Cisco Systems on Friday released a security advisory about its VPN 3000 Series concentrators, which have a vulnerability that could allow a malicious user to send a crafted HTTP packet that could result in a denial-of-service attack.
Cisco has made free software available to address the vulnerability for affected customers, and has provided workarounds. The HTTP used for this type of Web-based management interface is activated by default on the VPN 3000 concentrators, but Cisco recommends disabling it to mitigate the vulnerability. With HTTP disabled, the concentrator can be configured to use HTTPS (HyperText Transfer Protocol Secure). HTTPS must be enabled before disabling HTTP.
VPN 3000 concentrators running version 4.7.0 through 4.7.2.A of the equipment's software are affected by this vulnerability. Prior software is safe.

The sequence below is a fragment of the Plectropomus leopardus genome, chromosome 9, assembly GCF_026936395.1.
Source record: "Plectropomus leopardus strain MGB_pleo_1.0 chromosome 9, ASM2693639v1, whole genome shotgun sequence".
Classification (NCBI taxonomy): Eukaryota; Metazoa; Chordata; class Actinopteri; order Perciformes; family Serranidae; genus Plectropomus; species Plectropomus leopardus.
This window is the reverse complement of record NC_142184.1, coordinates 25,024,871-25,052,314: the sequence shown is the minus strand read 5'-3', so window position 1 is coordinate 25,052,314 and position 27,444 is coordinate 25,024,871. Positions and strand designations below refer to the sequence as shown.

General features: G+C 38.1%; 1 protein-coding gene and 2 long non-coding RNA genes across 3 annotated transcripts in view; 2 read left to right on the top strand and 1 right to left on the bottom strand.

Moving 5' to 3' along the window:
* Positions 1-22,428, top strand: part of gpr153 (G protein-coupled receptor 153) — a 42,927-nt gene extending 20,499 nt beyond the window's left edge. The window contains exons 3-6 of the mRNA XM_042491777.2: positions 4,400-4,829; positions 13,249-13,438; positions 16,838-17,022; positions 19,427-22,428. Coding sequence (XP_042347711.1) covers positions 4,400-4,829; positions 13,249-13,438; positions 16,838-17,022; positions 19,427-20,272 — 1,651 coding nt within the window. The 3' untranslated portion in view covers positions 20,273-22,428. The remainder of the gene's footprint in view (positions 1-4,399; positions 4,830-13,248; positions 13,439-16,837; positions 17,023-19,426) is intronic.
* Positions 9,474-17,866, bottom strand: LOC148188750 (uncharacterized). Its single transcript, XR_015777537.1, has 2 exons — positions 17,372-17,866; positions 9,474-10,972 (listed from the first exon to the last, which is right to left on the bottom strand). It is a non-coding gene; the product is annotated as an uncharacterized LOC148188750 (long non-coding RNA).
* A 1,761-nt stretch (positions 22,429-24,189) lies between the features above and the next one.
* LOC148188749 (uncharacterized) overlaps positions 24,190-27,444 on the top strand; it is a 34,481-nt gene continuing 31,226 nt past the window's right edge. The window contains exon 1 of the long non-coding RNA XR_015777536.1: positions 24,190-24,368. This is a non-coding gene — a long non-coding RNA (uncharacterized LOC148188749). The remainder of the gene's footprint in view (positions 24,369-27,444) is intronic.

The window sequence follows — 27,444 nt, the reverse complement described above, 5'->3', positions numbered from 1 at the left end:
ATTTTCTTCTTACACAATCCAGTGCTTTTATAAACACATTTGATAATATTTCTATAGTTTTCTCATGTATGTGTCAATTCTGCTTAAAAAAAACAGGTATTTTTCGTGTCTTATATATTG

Such vulnerabilities in Cisco VPN equipment have been discovered before, but customers should always make sure they are up to date on the latest patches and workarounds, said Tom Duffy, president and CEO of igxglobal, a Rock Hill Conn.- based network security solution provider.
“They should check their systems anytime a patch is issued," Duffy said.
To help customers with these types of vulnerabilities, igxglobal sends out a daily security brief that alerts them to the potential risk and what to do to patch their systems, Duffy said. However, not all customers pay attention to these warnings, he added.
"It's a challenge for us sometimes with companies that put their head in the sand," Duffy said.